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Picnic Moments Add Value to Relationships

Picnic Moments

4 ways to ensure you aren’t picnicking alone

Summer invokes euphoric feelings of relaxation and fun. Children can’t wait for the last day of school so they can sleep in, play with friends and go on vacation. It’s common to visit a nearby park on a warm summer day and see families or friends sitting on a large blanket with picnic baskets and coolers, enjoying sandwiches, fruit and sweet tea while shooing the flies away. 

Such simple moments often prove to be memorable. They are the moments when nothing else matters except the people in front of you and where nothing specifically profound or life altering happens, but that’s the point. 

Life doesn’t have to be filled with adrenaline pumping thrills to be memorable. Sometimes it’s the uncomplicated purity of a picnic that sears an unforgettable feeling into your soul. Relationships are unique that way. It’s the unexpected, partially planned efforts to connect with another person that become lifelong memories. 

Yet, we often allow the routine and mundane to suppress our intentional availability for deep connection.

Whether you care to admit it or not, you tend to imitate the people you are around the most. Motivational speaker Jim Rohn said you are the average of the five people you spend the most time with, but this isn’t entirely accurate. Recent studies have shown that you’re not just influenced by your friends. You are influenced by your friends’ friends.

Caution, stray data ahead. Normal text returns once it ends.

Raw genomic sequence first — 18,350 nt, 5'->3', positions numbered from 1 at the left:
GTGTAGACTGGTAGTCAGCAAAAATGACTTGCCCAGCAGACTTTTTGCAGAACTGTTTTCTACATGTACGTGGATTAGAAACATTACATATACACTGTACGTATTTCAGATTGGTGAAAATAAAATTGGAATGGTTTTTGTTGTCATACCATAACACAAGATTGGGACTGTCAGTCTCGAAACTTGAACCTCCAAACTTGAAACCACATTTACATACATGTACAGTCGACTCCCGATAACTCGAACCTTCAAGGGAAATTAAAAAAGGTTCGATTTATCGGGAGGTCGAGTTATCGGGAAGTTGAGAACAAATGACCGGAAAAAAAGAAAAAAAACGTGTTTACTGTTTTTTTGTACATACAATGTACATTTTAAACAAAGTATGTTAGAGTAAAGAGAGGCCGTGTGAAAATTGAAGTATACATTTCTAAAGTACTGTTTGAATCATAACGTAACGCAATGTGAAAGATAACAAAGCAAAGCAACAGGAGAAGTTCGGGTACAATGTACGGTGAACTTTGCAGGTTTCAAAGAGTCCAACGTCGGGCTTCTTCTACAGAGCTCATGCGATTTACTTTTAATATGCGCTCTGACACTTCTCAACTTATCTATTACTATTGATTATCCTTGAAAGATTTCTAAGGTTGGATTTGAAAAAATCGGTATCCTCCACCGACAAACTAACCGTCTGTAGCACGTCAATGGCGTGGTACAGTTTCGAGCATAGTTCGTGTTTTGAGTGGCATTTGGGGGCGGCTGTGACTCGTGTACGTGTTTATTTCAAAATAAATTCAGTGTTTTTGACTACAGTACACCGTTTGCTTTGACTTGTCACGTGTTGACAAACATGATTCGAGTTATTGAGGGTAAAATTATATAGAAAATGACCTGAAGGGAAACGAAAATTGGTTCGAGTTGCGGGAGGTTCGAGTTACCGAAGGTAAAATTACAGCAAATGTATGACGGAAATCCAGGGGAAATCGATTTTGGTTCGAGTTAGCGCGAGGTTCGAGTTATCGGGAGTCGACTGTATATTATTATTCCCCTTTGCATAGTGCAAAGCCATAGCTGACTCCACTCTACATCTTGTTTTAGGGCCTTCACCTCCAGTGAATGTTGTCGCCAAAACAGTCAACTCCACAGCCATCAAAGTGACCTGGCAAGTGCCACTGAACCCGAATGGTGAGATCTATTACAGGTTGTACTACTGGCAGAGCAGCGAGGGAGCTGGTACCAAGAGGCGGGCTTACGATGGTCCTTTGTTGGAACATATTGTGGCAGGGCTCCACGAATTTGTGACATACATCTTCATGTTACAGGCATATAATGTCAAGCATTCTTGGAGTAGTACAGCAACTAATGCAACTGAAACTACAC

In a 30-year study, they found that if a close friend gains weight, you are 45% more likely to gain weight in the next 2-4 years. But here is what’s crazy. You are 20% more likely to gain weight if your friend’s friend gains weight (Christakis and Fowler).

So, you’re not just the average of your friends, you are the average of your friend’s friends and their friends. Research shows if your friends are happy, you are happier. But even if your friend’s friend is happy, you’ll be 6% happier (Christakis and Fowler).

When taking this into account, the impact and weight of the “one-another’s” in scripture become far more noticeable. You may be doing great, but if your friend isn’t doing great, it can negatively affect the collective group, not just one person. This doesn’t mean you’re not responsible for your own emotions, actions and efforts. It simply means relationships matter, and if you have a picnic with the wrong people, you may find yourself hating picnics, hating friendships, even hating the fact that you tried. What was supposed to be memorable and delightful has now turned malicious and divisive.